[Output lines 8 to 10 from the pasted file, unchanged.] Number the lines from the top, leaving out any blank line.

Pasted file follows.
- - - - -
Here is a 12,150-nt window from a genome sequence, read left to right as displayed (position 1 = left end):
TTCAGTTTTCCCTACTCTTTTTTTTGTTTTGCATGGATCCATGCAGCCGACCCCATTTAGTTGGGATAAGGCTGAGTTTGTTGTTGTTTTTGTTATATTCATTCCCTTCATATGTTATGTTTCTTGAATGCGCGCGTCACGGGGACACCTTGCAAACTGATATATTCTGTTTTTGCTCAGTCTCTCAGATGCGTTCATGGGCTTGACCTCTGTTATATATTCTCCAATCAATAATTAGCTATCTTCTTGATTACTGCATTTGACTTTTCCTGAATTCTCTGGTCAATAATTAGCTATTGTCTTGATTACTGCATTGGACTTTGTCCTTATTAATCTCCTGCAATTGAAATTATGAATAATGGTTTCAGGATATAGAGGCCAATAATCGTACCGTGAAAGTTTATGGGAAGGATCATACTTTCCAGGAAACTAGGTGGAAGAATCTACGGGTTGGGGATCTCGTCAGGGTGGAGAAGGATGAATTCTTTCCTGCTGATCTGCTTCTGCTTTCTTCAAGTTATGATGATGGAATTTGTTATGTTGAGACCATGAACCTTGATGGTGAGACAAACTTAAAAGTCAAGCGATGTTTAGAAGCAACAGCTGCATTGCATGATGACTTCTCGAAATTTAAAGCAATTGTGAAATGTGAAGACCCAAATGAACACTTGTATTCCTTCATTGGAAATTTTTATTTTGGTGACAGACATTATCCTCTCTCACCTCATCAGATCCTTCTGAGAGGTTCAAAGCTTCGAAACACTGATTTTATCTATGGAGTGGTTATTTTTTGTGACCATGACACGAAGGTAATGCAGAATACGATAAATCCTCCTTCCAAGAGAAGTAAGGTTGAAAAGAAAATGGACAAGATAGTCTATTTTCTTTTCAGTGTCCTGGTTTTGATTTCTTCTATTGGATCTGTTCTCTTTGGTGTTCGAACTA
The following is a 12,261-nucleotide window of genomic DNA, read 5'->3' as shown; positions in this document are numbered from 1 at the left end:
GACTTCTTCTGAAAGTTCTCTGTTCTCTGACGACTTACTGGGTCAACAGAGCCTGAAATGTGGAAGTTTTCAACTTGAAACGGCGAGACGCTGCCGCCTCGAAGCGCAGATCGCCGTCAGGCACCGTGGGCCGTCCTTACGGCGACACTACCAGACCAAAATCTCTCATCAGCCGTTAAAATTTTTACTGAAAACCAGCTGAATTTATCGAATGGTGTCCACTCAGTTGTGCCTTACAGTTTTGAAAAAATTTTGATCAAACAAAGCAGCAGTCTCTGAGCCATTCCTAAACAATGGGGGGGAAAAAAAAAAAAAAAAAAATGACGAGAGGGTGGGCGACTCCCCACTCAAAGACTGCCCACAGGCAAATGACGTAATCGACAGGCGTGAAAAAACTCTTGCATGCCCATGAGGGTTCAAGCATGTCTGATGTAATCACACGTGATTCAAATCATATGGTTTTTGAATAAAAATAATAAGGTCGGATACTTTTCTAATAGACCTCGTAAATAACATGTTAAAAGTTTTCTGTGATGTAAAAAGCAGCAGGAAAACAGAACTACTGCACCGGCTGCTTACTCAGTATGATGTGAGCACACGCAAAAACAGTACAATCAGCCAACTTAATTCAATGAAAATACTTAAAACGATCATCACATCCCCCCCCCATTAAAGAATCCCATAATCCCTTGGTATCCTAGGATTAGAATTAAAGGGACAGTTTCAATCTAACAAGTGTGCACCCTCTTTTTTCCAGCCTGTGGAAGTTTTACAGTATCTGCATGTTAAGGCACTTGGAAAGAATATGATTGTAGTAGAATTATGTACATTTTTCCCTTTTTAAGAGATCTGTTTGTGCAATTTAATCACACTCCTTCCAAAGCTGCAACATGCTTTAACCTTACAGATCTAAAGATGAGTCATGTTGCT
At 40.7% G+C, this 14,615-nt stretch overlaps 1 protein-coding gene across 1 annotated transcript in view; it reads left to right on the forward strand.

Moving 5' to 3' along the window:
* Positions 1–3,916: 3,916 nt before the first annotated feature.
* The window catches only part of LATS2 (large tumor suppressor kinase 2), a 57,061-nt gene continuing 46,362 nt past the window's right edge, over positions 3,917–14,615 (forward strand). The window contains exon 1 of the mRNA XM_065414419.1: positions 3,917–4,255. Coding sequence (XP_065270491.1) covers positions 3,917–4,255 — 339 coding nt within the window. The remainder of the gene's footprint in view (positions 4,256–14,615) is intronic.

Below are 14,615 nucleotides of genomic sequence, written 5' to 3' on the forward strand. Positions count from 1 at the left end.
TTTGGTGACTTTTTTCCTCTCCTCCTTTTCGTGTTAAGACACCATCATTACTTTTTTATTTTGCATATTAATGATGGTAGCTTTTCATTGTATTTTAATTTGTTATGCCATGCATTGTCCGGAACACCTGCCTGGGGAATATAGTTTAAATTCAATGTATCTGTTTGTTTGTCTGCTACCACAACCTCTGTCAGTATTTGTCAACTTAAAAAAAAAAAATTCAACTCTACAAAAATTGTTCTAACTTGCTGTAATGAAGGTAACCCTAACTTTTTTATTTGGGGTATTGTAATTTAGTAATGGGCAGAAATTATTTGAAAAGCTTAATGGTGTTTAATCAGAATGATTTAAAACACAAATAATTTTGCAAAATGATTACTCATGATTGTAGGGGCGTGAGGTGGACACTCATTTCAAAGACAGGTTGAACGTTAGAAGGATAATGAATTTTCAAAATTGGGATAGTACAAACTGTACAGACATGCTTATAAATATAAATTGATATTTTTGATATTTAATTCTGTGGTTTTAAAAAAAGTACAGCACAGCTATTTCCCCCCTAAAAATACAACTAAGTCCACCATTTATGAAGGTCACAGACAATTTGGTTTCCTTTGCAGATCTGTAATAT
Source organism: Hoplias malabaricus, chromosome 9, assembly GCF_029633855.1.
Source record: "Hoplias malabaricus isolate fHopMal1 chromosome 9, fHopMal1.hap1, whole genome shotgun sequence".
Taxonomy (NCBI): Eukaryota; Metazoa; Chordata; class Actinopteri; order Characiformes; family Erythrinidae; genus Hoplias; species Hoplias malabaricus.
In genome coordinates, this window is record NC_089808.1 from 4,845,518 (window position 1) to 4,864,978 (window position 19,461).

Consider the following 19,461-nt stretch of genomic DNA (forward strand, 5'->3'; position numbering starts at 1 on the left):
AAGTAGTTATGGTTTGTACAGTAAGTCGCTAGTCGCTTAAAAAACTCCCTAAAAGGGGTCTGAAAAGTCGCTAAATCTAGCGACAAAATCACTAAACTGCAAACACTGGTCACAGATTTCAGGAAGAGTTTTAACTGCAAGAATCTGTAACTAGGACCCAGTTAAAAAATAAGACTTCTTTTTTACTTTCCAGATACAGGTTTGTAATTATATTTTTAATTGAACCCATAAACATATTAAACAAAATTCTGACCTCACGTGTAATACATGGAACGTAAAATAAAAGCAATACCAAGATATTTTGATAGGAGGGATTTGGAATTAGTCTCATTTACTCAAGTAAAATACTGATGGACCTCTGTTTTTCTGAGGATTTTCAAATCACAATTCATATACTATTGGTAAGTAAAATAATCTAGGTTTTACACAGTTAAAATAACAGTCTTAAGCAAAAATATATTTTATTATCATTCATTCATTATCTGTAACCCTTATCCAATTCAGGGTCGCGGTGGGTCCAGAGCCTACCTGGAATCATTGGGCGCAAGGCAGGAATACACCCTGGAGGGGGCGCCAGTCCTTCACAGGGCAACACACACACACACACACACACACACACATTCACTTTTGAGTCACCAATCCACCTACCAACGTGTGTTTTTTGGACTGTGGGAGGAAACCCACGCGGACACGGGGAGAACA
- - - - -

* The window catches only part of LATS2 (large tumor suppressor kinase 2), a 57,061-nt gene continuing 46,362 nt past the window's right edge, over positions 3,917–14,615 (forward strand). The window contains exon 1 of the mRNA XM_065414419.1: positions 3,917–4,255. Coding sequence (XP_065270491.1) covers positions 3,917–4,255 — 339 coding nt within the window. The remainder of the gene's footprint in view (positions 4,256–14,615) is intronic.

Below are 14,615 nucleotides of genomic sequence, written 5' to 3' on the forward strand. Positions count from 1 at the left end.
TTTGGTGACTTTTTTCCTCTCCTCCTTTTCGTGTTAAGACACCATCATTACTTTTTTATTTTGCATATTAATGATGGTAGCTTTTCATTGTATTTTAATTTGTTATGCCATGCATTGTCCGGAACACCTGCCTGGGGAATATAGTTTAAATTCAATGTATCTGTTTGTTTGTCTGCTACCACAACCTCTGTCAGTATTTGTCAACTTAAAAAAAAAAAATTCAACTCTACAAAAATTGTTCTAACTTGCTGTAATGAAGGTAACCCTAACTTTTTTATTTGGGGTATTGTAATTTAGTAATGGGCAGAAATTATTTGAAAAGCTTAATGGTGTTTAATCAGAATGATTTAAAACACAAATAATTTTGCAAAATGATTACTCATGATTGTAGGGGCGTGAGGTGGACACTCATTTCAAAGACAGGTTGAACGTTAGAAGGATAATGAATTTTCAAAATTGGGATAGTACAAACTGTACAGACATGCTTATAAATATAAATTGATATTTTTGATATTTAATTCTGTGGTTTTAAAAAAAGTACAGCACAGCTATTTCCCCCCTAAAAATACAACTAAGTCCACCATTTATGAAGGTCACAGACAATTTGGTTTCCTTTGCAGATCTGTAATAT